How do we wait well?

I have such a lack of patience! I struggle with waiting.
Yes, I was the child who repeatedly asked my parents, “Are we nearly there yet?” on every journey.
Its’s hard when we are in the thick of it to wait well.

I’ve been thinking about this as December approaches and wondering how many of you have advent calendars?
The classic window one? Or chocolate? Or have you upgraded to a gin or cheese theme? Or something different?
It’s interesting that we spend 24 of the 25 Advent days ‘waiting’!

Of course, ‘waiting’ is central to the arrival story of Jesus.
He came after a long, long time of ‘waiting’.
But this is so counter to our fast-paced, remote-control, easy-access, need-it-now culture, and if we succumb to this culture we might just miss out on what Jesus is doing in the midst of our waiting.

In the opening chapters of Luke’s gospel, we’re introduced to six characters who find themselves in the posture of waiting; Zechariah and Elizabeth, Anna, Simeon, Mary and Joseph. What can we learn from them about waiting well?

Firstly, wait with calmness

Ultimately struggling and striving won’t bring peace to our soul, although it’s understandable how we can feel overwhelmed in our times of waiting. The noise of our unresolved problems and heart longings constantly shout to get our attention. Anna is an incredible example of someone who made a daily decision to find her rest and peace in God. Despite being a widow for 84 years, and all that time (and more), longing to see the Messiah to come. 84 years!!! She intentionally turned her attention to the goodness of God each day, resolving to worship through the wilderness years, and quietly trust that God would come through – even if it took a lifetime.

Anna is a great example of someone who took Lamentations 3:25-26 seriously…

“The Lord is good to those who depend on him, to those who search for him.
So it is good to wait quietly
 for salvation from the Lord.”

Waiting is so hard, and yet we can make choices of quiet trust, and as we keep our eyes fixed on God we can then do the next thing which is…

Secondly, wait with confidence

We all have those “it was worth it” moments? Whether waiting for a cake to rise or food to arrive at your table or a job to finally come good or a leadership challenge resolved. Waiting with confidence roots us in the hope-filled expectation that all will be well. That something good IS coming.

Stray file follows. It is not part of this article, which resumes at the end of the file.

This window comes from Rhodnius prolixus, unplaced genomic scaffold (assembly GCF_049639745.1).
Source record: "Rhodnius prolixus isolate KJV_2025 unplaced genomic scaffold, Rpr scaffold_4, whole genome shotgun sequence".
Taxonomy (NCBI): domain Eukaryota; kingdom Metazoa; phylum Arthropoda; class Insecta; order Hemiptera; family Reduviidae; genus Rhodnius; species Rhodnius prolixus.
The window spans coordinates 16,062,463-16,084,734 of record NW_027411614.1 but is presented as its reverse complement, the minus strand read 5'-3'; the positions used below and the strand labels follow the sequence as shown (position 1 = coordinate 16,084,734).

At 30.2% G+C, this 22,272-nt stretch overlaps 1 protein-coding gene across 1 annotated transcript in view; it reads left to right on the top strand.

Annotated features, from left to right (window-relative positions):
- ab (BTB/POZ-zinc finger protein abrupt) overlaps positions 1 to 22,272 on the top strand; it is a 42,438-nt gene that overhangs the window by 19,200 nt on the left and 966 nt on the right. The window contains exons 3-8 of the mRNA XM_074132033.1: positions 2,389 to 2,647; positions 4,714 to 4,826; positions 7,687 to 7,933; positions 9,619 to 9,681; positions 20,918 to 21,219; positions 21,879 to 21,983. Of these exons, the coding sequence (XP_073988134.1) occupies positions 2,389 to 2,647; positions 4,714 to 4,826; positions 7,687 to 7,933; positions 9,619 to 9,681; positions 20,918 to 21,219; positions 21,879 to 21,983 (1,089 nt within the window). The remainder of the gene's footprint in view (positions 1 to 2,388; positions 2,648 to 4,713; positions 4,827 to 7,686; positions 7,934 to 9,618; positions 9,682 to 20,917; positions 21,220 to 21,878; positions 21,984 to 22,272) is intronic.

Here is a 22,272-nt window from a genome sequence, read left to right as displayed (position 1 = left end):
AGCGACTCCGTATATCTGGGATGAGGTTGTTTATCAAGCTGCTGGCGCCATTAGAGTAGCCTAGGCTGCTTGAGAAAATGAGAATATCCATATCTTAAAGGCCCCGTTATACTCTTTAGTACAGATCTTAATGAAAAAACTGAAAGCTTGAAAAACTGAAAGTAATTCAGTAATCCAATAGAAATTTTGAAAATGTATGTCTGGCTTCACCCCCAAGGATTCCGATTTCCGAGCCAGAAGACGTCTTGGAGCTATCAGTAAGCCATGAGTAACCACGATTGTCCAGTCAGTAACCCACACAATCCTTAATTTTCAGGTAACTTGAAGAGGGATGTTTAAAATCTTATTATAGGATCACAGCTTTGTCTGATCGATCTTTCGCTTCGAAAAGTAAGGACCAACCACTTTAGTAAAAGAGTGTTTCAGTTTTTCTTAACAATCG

In Micah 7:7, the prophet writes…

“I will look to the Lord and be confident in Him I will keep watch; I will wait with hope and expectancy for the God of my salvation; my God will hear me.”

Why not make a decision to declare this daily in your season of waiting?
Tell your soul to rise in expectation that God will come through (even in ways you might not expect!).

Thirdly, wait with community

Mary and Elizabeth waited together. Zechariah, Simeon and Anna wait in community. Mary and Joseph carried the call together. The people of God expectantly waited together for the coming of Jesus. Who are you waiting with?

Whilst waiting is hard, it becomes easier if we do this in community and share our burdens. If you’re waiting for something to shift in your leadership world right now and it feels like you have chucked everything at it and more, then draw strength and support from someone else. Find someone who waits confidently. Learn from them. Pause with them. Pray with them. Anticipate with them what you want to see come to pass.

It was author, Larry Christiansen, who once wrote…

“Every Christian will experience “little whiles” in their life, times when it seems that God almost goes away, and we have to hang on by faith until He comes again. What comes of these times of waiting depends on how we enter into them—whether we sense the meaning and purpose of these times, or whether we just suffer through them.”

What are the “little whiles” in your leadership right now?
What might Jesus be doing in the midst of them, if we’d take time to see.

I pray for you today that the Holy Spirit will help you wait with calmness, confidence and community – until He comes.